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Publication Date



UM campus only

Degree Type


Degree Name

Master of Science (MS)


Marine Affairs and Policy (Marine)

Date of Defense


First Committee Member

Daniel Benetti

Second Committee Member

David Die

Third Committee Member

Juan Agar


The Eastern stock of Atlantic bluefin tuna (Thunnus thynnus thynnus) has experienced a steep decline, 74.2%, in recent decades, mainly driven by large unreported catches and growth of the capture-based aquaculture of this species in the Mediterranean. This study addresses the potential food-web effects on trophic linkages in the ecosystem through the removal of both small pelagic fish species and wild bluefin tuna (BFT) for capture-based aquaculture operations. An Ecopath model of the Southern Catalan Sea (Western Mediterranean) was modified to include a BFT farm supplied entirely by the area modeled (Coll et al, 2006). Six scenarios were developed to simulate possible changes to the system using Ecosim, including the continued growth of aquaculture operations, as well as changes to the total allowable catch for BFT as set by ICCAT. Species not directly connected with the production of BFT showed large fluctuations in biomass and yield as a result of these simulations. Using these models, increases in biomass of lower trophic level functional groups were observed with reductions in biomass from other top trophic level predators. Jellyfish and benthopelagic fish exhibited an increase in biomass, the largest being 8.76% for jellyfish and 69.76% for benthopelagic fish, while wild BFT biomass decreased 87.26%. Atlantic bonito and swordfish showed similar rates of decline in biomass levels. These outcomes stress that fishing at top trophic levels can have unforeseen outcomes on the structure of the ecosystem, due to the complexity of the food web. Capture-based aquaculture of Atlantic bluefin tuna can be expected to increase along the proposed scenario levels, due to the decision not to place this species on Appendix I of CITES during the CITES meeting of 2010. This study suggests that farming activity has additional impacts on the ecosystems that should be taken into account when evaluating the suitability of this industry and projecting the trends towards the future. Results suggest that, in the case of the Western Mediterranean Sea, increasing BFT farming activities will likely contribute towards further degradation of an already highly exploited marine ecosystem. The development of hatchery technology to close the life cycle and produce juvenile BFT for stocking cages as well as using artificial diets during the grow out stage are required to minimize long-term impacts and support industry expansion.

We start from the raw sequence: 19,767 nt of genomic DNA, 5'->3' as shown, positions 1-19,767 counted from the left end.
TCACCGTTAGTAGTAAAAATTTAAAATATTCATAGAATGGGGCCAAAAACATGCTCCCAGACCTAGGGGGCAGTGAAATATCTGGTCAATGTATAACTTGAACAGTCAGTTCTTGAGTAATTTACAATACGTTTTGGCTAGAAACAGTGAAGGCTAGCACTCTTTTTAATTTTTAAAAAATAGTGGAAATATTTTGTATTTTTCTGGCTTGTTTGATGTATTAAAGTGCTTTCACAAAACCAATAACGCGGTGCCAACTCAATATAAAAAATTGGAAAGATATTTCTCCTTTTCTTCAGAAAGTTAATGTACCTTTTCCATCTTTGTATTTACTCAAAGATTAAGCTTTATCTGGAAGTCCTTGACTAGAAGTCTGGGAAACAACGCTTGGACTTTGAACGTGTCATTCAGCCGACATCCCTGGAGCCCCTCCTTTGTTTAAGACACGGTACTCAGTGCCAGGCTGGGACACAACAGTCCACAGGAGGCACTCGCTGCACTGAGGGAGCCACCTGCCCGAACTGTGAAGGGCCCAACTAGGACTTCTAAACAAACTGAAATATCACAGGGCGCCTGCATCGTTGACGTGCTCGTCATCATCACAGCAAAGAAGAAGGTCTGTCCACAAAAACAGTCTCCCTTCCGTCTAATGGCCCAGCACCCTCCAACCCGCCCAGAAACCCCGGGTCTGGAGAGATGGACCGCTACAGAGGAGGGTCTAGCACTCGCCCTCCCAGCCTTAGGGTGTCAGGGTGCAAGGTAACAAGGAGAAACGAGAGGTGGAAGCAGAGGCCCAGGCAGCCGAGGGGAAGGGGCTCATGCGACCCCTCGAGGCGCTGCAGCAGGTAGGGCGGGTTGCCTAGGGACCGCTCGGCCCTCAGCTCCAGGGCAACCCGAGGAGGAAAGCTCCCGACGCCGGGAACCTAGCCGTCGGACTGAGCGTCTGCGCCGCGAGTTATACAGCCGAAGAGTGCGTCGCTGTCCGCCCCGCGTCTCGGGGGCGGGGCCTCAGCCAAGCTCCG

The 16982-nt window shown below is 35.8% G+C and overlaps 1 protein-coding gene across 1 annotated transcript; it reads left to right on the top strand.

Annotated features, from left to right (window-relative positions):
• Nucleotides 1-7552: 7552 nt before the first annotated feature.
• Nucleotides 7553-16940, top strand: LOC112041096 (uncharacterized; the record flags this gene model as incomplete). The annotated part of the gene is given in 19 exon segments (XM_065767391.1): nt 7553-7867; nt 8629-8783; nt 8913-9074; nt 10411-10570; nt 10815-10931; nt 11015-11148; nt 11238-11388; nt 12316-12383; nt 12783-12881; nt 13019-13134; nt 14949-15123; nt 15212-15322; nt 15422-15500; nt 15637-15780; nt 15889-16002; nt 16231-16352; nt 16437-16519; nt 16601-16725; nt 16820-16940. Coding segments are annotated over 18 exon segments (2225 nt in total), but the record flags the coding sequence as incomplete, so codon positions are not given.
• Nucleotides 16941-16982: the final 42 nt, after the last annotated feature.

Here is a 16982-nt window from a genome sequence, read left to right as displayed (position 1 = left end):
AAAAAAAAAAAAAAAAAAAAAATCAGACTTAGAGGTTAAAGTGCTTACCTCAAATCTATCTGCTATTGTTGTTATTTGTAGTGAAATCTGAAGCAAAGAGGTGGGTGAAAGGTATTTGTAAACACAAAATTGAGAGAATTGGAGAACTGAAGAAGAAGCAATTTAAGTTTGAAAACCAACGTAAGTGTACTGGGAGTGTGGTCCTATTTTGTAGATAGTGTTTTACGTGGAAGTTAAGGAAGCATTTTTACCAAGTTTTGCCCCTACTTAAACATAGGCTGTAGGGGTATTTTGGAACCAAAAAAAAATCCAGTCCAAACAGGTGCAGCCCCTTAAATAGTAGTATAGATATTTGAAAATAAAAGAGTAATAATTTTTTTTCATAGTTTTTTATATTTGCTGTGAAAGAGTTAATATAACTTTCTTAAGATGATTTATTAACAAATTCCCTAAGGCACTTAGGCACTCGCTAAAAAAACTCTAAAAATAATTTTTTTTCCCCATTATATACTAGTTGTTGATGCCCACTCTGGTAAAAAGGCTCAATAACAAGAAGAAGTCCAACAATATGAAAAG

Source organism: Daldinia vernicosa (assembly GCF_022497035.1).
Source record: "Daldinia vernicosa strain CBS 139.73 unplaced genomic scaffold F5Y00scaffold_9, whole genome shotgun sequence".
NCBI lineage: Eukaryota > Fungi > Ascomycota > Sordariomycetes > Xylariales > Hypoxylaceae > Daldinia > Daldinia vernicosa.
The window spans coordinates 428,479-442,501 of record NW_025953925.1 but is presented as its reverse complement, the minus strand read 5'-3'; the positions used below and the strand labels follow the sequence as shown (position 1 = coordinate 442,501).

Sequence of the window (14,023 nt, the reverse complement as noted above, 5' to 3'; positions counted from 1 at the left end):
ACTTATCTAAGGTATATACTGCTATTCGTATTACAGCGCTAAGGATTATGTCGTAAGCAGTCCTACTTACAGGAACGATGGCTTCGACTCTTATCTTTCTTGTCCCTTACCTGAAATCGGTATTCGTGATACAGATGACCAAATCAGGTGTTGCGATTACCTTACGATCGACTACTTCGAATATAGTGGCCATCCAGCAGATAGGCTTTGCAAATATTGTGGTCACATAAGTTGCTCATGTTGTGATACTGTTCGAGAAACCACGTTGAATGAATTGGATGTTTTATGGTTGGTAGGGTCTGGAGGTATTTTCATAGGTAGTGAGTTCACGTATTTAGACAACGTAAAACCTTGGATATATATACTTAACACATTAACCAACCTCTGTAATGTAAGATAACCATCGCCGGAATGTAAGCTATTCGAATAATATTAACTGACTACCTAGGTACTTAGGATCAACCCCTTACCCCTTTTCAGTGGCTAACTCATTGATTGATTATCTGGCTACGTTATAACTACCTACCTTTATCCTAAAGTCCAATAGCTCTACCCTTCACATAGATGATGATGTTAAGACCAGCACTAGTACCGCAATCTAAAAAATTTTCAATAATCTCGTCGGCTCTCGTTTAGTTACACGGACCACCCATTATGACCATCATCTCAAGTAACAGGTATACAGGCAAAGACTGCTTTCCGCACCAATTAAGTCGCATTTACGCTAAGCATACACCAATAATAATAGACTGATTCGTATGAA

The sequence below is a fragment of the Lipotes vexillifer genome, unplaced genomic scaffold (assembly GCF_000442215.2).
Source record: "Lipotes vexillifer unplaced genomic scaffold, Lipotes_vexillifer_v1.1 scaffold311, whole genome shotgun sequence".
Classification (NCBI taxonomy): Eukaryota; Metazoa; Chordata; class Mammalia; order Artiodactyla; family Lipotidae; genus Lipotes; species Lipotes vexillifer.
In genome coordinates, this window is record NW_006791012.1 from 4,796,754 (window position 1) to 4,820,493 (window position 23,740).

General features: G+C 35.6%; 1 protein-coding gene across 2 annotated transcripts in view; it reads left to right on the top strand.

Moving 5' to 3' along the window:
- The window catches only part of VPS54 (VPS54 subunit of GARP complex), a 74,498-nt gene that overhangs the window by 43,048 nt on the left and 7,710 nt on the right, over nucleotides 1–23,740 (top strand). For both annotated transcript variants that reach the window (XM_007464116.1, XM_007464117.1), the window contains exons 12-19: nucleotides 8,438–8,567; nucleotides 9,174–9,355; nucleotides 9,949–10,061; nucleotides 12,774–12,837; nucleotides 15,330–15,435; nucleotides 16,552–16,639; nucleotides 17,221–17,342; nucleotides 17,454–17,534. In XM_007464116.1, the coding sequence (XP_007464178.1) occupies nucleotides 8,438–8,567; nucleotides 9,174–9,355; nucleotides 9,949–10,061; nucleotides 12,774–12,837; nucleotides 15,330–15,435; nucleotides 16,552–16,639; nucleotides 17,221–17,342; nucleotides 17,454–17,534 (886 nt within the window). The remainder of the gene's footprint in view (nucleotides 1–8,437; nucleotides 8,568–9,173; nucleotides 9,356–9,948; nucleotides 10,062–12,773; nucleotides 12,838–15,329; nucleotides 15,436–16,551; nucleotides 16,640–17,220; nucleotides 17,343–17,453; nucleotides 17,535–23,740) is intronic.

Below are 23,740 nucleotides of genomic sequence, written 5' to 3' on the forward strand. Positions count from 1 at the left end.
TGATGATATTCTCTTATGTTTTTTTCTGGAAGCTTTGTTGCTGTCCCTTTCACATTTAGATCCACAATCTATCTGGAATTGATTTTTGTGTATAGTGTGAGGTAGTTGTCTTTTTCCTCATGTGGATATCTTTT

Ecosystem Based Model; EwE; Atlantic Bluefin Tuna